Michael Tome recently in Chegutu
INDUSTRY and Commerce Minister Nqobizitha Ndlovu has challenged major firms in the textile industry to harness full benefits of the sector’s value chain as it is a low hanging fruit.
Zimbabwe uses 30 percent of locally grown cotton and 70 percent is exported to textile industries dotted around the world, hence failing to exploit competitive advantage in cotton value chain considering the country’s ability to grow the essential raw material locally.
Being mindful of the fact that some countries like Kenya have a thriving textile industry from cotton imports, Zimbabwe is losing out on 100 percent gains associated with growing and value adding cotton locally.
The local fabric market is now dominated by imports particularly from China, Pakistan and India. Most clothing retail shops are also largely packed with imported clothes.
Early this year uniform prices skyrocketed beyond the means of the majority of ordinary citizens owing to a deficiency created by an incapacitated textile industry.
Clothing companies now import garments worth millions of dollars yearly rendering textile industry redundant.
Zimbabwe has potential to restore its status as a major producer and supplier of textile products in Africa and beyond a position it has held in preceding years.
During his tour of the David Whitehead Company in Chegutu on Friday, Minister Ndlovu indicated he was elated by the improvement in cotton production lately but was dismayed by non-functional value chains considering that the bulk of cotton processing companies are either under judicial management or court-directed reconstruction.
He said this resulted in minute extraction of value from the crop locally.
“The textile industry is not good. I am encouraged by the fact that we have improved our cotton production and it can only need a better performing textile sector for us to have a well-functioning throughput system of our cotton.
“Currently, we are using locally around about 30 percent of our cotton produce and about 70 percent is exported raw and we go after our cotton to bring in the fabric because we are not processing it and that is not healthy situation. So it’s a sector that we are really focusing on to see if there are ways of supporting it.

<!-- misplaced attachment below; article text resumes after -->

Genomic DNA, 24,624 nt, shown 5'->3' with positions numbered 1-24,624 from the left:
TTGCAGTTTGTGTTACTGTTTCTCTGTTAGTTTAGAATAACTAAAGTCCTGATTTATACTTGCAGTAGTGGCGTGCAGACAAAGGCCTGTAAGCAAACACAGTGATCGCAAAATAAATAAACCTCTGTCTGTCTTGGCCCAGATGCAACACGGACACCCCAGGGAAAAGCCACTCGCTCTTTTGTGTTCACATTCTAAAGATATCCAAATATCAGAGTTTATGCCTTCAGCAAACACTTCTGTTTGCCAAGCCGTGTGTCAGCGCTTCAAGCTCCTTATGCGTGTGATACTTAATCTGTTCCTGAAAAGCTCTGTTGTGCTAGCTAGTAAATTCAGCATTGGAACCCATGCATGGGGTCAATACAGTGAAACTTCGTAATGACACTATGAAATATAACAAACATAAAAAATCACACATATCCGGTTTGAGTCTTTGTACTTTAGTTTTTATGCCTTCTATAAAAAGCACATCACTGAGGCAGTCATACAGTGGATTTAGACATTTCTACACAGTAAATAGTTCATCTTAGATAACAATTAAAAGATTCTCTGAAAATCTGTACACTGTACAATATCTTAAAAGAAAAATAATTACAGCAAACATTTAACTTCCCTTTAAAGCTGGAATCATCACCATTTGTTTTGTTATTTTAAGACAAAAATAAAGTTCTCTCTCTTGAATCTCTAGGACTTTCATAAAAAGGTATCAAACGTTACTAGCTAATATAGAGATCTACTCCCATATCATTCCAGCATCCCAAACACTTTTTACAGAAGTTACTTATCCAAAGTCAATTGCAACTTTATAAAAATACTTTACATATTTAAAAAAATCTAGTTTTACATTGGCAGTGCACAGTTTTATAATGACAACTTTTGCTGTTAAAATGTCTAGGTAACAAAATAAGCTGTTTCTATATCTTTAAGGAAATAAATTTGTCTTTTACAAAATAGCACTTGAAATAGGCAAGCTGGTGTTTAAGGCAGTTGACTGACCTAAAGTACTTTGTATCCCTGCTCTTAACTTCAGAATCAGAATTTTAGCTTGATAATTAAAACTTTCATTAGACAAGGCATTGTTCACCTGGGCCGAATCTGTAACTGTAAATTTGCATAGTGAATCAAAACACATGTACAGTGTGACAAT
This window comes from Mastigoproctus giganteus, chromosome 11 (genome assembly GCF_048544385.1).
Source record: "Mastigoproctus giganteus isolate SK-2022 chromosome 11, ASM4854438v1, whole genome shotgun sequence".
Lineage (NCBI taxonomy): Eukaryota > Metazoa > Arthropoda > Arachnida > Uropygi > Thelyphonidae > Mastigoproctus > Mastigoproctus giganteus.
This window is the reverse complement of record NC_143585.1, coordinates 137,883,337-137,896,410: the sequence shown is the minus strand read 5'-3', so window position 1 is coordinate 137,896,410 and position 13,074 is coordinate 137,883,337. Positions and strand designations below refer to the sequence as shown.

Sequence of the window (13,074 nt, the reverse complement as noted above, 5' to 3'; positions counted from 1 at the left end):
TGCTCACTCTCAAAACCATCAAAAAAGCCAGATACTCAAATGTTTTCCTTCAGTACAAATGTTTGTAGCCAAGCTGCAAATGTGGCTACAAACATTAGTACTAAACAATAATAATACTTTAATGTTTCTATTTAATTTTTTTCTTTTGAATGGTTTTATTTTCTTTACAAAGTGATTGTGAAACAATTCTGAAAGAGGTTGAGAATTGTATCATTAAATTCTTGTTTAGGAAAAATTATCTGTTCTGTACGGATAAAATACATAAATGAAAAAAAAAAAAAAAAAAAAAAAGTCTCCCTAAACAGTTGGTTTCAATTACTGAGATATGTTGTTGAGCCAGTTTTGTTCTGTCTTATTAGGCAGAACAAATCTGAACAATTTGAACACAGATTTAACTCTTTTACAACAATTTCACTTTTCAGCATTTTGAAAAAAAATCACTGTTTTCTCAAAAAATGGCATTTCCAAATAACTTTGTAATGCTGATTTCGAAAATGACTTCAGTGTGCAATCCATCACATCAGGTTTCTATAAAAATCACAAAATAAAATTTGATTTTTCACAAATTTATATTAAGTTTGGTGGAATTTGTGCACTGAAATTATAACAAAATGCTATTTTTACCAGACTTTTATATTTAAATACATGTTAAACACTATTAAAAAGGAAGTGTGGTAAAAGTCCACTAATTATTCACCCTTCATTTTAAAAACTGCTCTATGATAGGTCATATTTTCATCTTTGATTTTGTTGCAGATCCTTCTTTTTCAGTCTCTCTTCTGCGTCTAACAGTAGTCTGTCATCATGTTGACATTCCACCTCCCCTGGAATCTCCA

“I would be happy if we are able to process all our cotton and export the fabric that’s the best way we can extract more value from our produce,” said Minister Ndlovu.
He was, however, confident with progress being made at David Whitehead under the judicial management of Knowledge Hofisi who assumed the management in 2014.
In 2017 the company was rescued from state of insolvency through a $2 million dollar working capital from Zimbabwe Asset Management Corporation (ZAMCO), which helped in restoring a portion of operations.
Minister Ndlovu singled out the textile sector as a low hanging fruit and government was eager to see the sector back on its legs.
“We are happy that its one sector that is predominantly private sector led but our concern of late is that there are a lot of disputes in some of the big companies in the textile industry.
“I visited quite a number of these companies and this is the last one of the big one. I have been to Bulawayo just to appreciate what is happening and what we saw here is that David Whitehead is firmly on a good path to recovery.
“There is an investor who has come on board and from what they told us, by the end of the year we expect to start the process of bringing in new equipment and they expect to even have concluded the process of having a judicial manager in charge of the operations.
“David Whitehead is one of strategic companies in our economy particularly the textile sector. The sector is one of our priority areas, we are trying to have a firm understanding of the issues they are going through so that we are able to come up with appropriate support mechanisms but also to see if there are issues that require other interventions,” he said.
Speaking on the sidelines of the tour David Whitehead Judicial manager Mr Hofisi said he was optimistic that the company would meet creditors’ requirements before the end of the year after which production would start.
“Now that an investor has been taken aboard and as you are aware the investor has acquired a 51 percent stake, the new investor made a commitment to ensure that all prejudicial management creditors will be paid in full. Once those processes are completed the company will be removed from judicial management.
“It is our view that those processes will be finalised in the third or final quarter of 2019 paving way for production,” said Mr Hofisi.
Mr Hofisi indicated that the management was satisfied with the investor considering his financial muscle and technical expertise to grow the company. He pointed out the investor is the excellent candidate considering his known exploits in the sector and long-term objective of garment making.
“We are happy with the investor on two perspectives one, he has the financial capacity secondly technical expertise.
“The investor has quite a number of businesses in and around the country we anticipate that there will be linkages in terms of carrying out business, like here in Chegutu the investor acquired Cargill as a result of that position he has strategic proximity between David Whitehead and former Cargill.
“The investor has the aspect of going further into garment construction, so we are looking at the use of the entire value chain.
David Whitehead owns three business units in the towns of Chegutu, Kadoma and Gweru delisted from the Zimbabwe Stock Exchange in 2007. Former chief executive Edwin Chimanye owns 13 percent in DW while other six former executives holds 23, 1 percent.
DW Employee Trust owns about 7,11 percent.